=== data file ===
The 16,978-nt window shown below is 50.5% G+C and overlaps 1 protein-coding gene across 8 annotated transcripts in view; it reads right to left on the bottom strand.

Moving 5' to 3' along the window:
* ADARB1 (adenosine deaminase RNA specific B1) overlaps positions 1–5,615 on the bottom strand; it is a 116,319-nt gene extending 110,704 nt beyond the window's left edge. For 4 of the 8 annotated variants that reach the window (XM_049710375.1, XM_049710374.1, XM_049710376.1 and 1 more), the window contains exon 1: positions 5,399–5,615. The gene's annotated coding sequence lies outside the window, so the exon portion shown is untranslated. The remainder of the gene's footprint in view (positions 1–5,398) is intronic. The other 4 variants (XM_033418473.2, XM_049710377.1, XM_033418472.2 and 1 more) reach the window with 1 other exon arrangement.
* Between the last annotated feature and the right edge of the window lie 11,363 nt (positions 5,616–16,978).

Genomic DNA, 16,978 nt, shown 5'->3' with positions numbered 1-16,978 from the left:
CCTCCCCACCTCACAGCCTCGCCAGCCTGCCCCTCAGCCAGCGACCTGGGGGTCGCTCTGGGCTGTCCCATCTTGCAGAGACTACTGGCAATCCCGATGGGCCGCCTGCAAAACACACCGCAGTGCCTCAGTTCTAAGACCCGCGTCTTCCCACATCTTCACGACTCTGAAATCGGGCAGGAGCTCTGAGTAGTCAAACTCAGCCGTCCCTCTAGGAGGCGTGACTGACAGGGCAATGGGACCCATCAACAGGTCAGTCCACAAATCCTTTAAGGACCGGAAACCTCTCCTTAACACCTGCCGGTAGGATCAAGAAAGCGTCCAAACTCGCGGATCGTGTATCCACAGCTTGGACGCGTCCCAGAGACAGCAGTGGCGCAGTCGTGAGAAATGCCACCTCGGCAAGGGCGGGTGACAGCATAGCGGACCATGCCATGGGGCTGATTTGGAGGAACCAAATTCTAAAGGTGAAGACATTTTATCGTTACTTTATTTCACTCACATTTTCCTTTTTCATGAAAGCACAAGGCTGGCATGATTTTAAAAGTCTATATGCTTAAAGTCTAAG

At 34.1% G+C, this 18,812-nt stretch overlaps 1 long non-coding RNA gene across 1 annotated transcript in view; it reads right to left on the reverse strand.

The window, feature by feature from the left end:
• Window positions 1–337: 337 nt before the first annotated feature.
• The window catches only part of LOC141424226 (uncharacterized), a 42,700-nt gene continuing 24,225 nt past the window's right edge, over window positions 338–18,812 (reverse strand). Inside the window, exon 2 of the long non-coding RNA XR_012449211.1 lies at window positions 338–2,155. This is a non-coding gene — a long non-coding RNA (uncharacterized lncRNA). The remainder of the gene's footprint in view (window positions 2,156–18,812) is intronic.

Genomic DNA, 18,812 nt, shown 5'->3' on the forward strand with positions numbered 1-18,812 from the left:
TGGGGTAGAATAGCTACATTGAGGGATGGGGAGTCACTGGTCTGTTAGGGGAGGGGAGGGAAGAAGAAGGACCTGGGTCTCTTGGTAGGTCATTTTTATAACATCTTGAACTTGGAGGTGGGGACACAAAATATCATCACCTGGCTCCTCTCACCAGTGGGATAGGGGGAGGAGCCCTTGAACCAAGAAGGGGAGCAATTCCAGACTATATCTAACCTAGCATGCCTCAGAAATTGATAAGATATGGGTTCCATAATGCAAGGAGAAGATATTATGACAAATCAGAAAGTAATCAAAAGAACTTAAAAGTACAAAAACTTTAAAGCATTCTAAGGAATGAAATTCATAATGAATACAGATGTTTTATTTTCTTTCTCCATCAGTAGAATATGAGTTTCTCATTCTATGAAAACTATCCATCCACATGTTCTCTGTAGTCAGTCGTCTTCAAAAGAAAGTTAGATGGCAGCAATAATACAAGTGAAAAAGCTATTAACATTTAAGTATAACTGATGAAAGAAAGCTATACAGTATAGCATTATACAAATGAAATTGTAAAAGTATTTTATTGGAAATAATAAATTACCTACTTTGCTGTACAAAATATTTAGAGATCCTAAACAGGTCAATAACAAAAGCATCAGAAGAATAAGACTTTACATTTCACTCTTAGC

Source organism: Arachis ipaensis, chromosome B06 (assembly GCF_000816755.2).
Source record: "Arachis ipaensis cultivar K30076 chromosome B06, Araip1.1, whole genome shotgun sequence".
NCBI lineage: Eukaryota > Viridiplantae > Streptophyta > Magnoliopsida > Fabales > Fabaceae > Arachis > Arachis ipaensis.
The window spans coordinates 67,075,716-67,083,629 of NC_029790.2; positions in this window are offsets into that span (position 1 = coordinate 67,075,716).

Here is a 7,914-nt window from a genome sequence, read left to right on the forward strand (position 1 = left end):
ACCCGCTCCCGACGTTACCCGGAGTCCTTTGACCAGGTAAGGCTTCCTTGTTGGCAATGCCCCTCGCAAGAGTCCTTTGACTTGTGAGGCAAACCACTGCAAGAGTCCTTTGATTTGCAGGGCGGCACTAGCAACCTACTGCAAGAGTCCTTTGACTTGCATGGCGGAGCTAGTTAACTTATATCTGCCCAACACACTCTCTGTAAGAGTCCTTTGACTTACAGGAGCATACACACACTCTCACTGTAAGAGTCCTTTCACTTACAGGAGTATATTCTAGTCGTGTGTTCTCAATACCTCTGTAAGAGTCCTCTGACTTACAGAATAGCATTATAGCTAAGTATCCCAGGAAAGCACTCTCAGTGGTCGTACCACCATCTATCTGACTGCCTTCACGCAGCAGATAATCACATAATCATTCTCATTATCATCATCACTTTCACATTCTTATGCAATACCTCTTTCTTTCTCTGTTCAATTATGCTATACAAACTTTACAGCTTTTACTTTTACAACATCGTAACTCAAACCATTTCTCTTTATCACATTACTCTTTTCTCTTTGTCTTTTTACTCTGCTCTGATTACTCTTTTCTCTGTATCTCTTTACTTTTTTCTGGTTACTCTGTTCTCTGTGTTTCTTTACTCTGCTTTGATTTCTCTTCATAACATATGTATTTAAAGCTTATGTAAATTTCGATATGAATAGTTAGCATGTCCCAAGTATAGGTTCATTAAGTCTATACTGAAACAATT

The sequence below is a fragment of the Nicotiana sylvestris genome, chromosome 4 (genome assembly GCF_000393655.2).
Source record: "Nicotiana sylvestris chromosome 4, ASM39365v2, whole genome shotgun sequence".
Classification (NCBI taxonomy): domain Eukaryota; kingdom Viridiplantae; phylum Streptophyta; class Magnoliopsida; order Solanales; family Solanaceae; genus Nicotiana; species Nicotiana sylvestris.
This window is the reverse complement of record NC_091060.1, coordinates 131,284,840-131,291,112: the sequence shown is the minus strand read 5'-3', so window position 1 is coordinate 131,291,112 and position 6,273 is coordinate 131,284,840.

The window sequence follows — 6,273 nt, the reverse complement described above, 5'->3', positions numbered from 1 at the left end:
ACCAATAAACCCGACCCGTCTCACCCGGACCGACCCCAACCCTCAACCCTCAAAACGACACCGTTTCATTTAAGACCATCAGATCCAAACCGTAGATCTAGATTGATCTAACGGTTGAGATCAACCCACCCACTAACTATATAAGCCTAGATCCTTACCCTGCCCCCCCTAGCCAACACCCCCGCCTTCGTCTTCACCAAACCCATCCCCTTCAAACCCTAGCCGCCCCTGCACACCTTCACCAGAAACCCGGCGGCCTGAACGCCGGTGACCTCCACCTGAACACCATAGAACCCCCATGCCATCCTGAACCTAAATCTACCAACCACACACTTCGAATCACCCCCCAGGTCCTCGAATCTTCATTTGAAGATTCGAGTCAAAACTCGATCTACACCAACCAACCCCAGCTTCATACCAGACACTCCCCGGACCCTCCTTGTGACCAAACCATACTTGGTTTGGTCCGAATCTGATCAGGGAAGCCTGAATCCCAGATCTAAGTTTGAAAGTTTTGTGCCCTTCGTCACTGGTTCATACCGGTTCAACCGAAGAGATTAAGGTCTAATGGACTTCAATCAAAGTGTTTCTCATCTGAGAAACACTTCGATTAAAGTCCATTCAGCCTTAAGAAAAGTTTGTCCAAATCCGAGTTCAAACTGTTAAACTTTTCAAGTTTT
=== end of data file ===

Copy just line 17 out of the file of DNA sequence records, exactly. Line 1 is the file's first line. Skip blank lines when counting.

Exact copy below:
Here is a 7,914-nt window from a genome sequence, read left to right on the forward strand (position 1 = left end):